By Blenda Femenías
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Extra info for Gender and the Boundaries of Dress in Contemporary Peru (Louann Atkins Temple Women & Culture Series, Bk. 6)
A Peruvian anthropologist, Flora Cutipa, worked with me regularly for almost a year. 22 I almost always spoke Spanish. Cutipa and Larico interpreted Quechua when necessary. The three of us transcribed the audiotapes. I did all Spanish to English translations in the book unless otherwise indicated. This book is about visual domains of representation, and photographs and drawings incorporated in the text are essential to my analysis, not merely illustrative of points made by the text. Visual domains are also po- Introduction 29 litical domains of representation.
The invisible, internalized garment of culture required a move ‘‘away from my native surroundings’’ to become visible. ’’ When anthropologists turn a spy-glass on the metaphorical garment of culture, what do we see? When we look at ourselves within culture and at the same time from outside it, how does the garment ﬁt? When we take the metaphor literally and examine actual garments, what do we learn about culture? In ‘‘Clothes Make the Man,’’ Marjorie Garber (1992) explores transvestism as a primary means of producing culture in both literal and metaphorical ways.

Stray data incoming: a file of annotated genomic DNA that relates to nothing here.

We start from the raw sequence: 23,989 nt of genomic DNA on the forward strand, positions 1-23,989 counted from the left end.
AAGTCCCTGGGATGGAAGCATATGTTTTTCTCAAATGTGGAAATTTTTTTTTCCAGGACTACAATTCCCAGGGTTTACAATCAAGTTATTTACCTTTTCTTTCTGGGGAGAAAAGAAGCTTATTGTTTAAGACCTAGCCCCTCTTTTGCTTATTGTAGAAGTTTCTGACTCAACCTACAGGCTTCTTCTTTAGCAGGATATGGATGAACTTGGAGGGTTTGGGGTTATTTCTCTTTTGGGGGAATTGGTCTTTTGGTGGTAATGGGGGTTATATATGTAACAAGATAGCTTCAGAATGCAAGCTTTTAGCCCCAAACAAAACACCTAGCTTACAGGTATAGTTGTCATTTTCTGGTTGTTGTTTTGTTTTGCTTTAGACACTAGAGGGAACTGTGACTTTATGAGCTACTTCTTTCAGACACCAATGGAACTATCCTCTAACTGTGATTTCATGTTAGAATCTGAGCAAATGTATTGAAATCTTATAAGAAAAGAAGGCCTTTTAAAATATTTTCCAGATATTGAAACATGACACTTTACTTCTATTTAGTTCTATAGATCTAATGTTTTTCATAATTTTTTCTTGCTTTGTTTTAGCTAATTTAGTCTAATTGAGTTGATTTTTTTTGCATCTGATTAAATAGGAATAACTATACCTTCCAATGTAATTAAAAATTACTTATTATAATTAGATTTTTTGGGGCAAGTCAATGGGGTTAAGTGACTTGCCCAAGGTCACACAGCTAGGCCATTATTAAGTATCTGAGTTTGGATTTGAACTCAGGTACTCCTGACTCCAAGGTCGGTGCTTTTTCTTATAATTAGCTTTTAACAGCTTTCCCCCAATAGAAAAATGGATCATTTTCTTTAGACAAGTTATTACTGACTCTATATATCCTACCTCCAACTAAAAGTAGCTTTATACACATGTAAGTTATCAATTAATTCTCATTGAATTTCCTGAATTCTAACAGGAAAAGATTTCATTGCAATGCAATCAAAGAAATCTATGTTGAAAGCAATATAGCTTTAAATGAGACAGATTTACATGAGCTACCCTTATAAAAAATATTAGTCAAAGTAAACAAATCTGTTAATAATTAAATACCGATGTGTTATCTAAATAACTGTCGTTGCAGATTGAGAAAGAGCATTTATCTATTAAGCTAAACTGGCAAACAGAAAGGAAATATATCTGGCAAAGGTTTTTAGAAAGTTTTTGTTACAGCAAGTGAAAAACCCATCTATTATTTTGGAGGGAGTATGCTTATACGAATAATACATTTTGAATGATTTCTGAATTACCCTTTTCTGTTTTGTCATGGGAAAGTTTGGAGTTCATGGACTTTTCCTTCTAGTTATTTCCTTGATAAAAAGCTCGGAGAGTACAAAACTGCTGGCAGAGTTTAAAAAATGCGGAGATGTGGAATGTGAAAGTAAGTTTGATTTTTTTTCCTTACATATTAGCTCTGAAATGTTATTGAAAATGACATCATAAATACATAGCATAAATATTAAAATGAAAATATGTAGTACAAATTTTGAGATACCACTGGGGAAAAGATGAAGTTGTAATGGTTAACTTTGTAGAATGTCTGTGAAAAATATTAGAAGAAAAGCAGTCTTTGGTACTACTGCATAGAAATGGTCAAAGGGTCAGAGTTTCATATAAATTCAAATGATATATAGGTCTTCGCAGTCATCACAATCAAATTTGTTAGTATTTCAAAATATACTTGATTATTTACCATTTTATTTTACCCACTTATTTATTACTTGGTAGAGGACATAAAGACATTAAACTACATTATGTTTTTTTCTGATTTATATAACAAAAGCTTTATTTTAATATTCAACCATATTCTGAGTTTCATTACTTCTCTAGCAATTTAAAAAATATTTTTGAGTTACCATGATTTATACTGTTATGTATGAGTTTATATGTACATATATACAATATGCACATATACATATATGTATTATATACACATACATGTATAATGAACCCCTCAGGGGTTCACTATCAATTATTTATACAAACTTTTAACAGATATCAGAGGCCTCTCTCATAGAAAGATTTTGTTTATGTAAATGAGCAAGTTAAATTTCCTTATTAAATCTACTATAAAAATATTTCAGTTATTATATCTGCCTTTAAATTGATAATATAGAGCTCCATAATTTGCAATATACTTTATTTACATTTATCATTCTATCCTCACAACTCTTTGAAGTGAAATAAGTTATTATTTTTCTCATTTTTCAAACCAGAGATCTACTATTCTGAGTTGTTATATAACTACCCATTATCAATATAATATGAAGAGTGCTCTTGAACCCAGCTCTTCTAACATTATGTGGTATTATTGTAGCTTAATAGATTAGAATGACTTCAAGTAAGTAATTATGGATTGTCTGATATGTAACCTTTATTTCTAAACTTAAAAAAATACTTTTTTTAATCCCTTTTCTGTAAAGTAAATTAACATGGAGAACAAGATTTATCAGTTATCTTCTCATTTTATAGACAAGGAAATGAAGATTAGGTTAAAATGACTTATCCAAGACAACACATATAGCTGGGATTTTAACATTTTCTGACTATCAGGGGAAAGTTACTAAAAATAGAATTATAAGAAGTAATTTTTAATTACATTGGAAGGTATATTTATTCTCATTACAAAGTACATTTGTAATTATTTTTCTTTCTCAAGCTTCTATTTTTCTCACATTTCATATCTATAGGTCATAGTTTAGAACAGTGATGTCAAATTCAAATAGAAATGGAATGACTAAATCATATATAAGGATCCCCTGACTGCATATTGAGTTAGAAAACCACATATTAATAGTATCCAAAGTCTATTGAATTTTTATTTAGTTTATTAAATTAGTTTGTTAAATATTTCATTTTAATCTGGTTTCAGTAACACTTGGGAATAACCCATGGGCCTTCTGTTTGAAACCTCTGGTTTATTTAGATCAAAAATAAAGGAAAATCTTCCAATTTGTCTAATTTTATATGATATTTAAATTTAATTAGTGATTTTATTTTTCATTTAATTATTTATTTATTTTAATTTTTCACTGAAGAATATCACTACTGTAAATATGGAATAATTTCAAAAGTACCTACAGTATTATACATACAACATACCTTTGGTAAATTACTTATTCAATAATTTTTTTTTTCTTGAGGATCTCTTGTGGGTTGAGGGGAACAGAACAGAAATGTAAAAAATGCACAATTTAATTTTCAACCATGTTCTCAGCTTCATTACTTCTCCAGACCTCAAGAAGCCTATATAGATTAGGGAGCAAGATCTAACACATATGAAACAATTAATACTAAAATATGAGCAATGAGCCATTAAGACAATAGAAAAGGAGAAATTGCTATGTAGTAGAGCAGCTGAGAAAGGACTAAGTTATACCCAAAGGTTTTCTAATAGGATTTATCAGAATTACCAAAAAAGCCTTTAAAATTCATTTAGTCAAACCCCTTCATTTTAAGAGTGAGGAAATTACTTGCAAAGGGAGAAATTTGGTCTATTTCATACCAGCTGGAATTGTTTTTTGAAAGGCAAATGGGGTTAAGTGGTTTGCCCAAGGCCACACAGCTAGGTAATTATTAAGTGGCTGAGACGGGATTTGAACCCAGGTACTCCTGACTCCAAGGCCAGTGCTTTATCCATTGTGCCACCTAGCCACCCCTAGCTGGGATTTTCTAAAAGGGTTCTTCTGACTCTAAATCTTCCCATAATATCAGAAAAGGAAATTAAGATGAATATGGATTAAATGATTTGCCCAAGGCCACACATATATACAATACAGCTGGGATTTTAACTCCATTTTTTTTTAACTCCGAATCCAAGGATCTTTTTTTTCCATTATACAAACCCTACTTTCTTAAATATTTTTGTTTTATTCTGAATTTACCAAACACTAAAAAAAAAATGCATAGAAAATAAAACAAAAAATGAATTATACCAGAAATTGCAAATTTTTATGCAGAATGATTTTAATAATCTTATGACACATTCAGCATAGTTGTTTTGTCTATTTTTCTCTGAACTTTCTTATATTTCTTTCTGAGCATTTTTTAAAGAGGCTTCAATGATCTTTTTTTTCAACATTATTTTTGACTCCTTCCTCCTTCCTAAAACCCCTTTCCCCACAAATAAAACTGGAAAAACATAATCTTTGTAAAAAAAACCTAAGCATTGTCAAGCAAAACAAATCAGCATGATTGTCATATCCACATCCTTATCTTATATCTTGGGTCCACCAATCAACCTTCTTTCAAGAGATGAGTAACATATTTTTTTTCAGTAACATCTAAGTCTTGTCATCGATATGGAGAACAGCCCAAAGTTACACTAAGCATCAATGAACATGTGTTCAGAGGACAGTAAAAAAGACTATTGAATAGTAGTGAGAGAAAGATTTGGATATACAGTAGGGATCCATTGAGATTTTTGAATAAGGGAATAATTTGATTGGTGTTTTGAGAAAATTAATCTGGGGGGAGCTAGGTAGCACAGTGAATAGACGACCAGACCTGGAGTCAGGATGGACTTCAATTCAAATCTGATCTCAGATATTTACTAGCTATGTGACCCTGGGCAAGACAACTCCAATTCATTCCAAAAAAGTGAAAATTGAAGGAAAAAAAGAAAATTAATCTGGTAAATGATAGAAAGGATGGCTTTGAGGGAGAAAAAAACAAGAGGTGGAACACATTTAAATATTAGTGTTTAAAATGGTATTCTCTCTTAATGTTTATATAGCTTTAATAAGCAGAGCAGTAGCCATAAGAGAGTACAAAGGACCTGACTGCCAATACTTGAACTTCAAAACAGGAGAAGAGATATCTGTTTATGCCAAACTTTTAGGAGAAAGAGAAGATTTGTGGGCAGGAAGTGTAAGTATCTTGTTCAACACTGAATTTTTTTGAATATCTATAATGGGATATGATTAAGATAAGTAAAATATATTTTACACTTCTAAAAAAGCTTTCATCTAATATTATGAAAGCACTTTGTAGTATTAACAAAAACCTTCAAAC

People dress together as they act together in communities of practice. Wearing bordados transforms exterior pressures, yielding an internalized, cultural sense of the person. While centered in the individual, this sense derives meaning, and ultimately power, from the person’s connections to larger groups. Clothes are a primary means of making these connections. Sewing with Cayllominos in workshops, buying fabric in Chivay market, negotiating the price of a hat—other practices attested that the producing and marketing of clothes are also important representational prac- Introduction 19 tices.
Gender and the Boundaries of Dress in Contemporary Peru (Louann Atkins Temple Women & Culture Series, Bk. 6) by Blenda Femenías